From: Peter Dimov (pdimov_at_[hidden])
Date: 2001-10-11 08:56:22
From: "Howard Hinnant" <hinnant_at_[hidden]>
> On Thursday, October 11, 2001, at 07:13 AM, Peter Dimov wrote:
> > Let's go back to the original question: is std::ostringstream a complete
> > type after <sstream> has been included?
> I'm not sure (and I would like to be).
> I've read 27.7 and the only thing I can say for sure is that after
> including <sstream> std::ostringstream is a typedef for
> std::basic_ostringstream<char>. And std::basic_ostringstream<charT +
> defaults> is a class _template_.
> So perhaps the question can be reworded: Is a class template a complete
The answer is clearly 'no' - a class template is not a type, so it can't be
a complete type. But a class template instantiation - like
std::basic_ostringstream<char> - is a type, and I believe that it must be
complete after <sstream>, because there is no other mechanism - besides
#include <sstream> - available that ensures completeness.
> Before we get too far down the inheritance argument, there are other
> examples which don't include inheritance. Is this portable code?
> #include <string>
> std::string s;
> I hope yes. But we've just instantiated and constructed a
> std::allocator<char> (at least conceptually) which is defined over in
> template<class charT, class traits = char_traits<charT>,
> class Allocator = allocator<charT> >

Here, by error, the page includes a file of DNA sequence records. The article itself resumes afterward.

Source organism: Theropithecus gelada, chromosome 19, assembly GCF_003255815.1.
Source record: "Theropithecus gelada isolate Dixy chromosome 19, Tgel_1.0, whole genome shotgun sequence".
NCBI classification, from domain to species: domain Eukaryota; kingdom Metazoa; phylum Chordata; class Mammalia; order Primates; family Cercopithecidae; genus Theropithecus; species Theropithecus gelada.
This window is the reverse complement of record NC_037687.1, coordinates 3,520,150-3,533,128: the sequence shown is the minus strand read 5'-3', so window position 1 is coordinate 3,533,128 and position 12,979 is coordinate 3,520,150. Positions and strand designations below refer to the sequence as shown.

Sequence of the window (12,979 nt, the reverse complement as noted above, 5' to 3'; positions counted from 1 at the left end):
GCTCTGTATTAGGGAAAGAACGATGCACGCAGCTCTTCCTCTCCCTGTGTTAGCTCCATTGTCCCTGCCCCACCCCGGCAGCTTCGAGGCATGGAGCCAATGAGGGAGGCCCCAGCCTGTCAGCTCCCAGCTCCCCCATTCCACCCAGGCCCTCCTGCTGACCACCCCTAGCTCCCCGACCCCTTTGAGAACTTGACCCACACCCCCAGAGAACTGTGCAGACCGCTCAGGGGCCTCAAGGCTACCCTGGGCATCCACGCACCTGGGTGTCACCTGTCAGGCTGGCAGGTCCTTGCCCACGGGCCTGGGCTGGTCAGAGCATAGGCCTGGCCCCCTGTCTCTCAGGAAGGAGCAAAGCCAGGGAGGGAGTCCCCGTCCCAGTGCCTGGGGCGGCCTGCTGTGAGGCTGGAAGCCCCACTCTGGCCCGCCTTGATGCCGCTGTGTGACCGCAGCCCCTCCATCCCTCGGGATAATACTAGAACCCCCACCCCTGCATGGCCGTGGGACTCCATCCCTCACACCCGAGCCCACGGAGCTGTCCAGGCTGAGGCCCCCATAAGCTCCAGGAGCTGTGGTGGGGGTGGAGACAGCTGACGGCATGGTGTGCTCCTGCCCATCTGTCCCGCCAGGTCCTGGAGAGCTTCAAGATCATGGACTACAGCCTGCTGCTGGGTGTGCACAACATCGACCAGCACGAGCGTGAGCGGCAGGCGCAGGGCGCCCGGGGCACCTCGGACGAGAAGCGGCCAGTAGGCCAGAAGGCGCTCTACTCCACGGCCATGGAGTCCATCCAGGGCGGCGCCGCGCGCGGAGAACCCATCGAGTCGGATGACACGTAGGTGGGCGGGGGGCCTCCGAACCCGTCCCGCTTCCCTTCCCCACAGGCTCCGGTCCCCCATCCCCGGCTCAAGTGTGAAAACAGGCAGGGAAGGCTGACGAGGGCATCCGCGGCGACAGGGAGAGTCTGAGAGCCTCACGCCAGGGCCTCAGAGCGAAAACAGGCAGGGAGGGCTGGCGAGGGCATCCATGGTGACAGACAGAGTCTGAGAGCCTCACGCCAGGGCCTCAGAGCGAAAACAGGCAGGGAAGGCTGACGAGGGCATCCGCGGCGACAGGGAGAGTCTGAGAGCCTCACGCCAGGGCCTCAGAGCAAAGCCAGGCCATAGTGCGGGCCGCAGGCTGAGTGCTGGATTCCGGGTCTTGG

> class basic_string
> explicit basic_string(const Allocator& a = Allocator());
This example, on the other hand, represents a real problem. It's very
similar to the <stdexcept> + <string> case; the std::string construction
implicitly constructs an Allocator temporary.
> Do we need to include <memory>? I hope not. But how do we know that we
> don't need to include <memory>? Once we've decided that we don't need
> to include <memory> in the above example, is this code legal:
> #include <string>
> std::allocator<char> a;
> I hope not. Though I'm guessing it would work on most of today's
> platforms anyway.
I wonder how can one prohibit the latter while allowing the former without
adding a default constructor overload to basic_string. After <string>
std::allocator<char> either can be constructed or it cannot.
-- Peter Dimov Multi Media Ltd.
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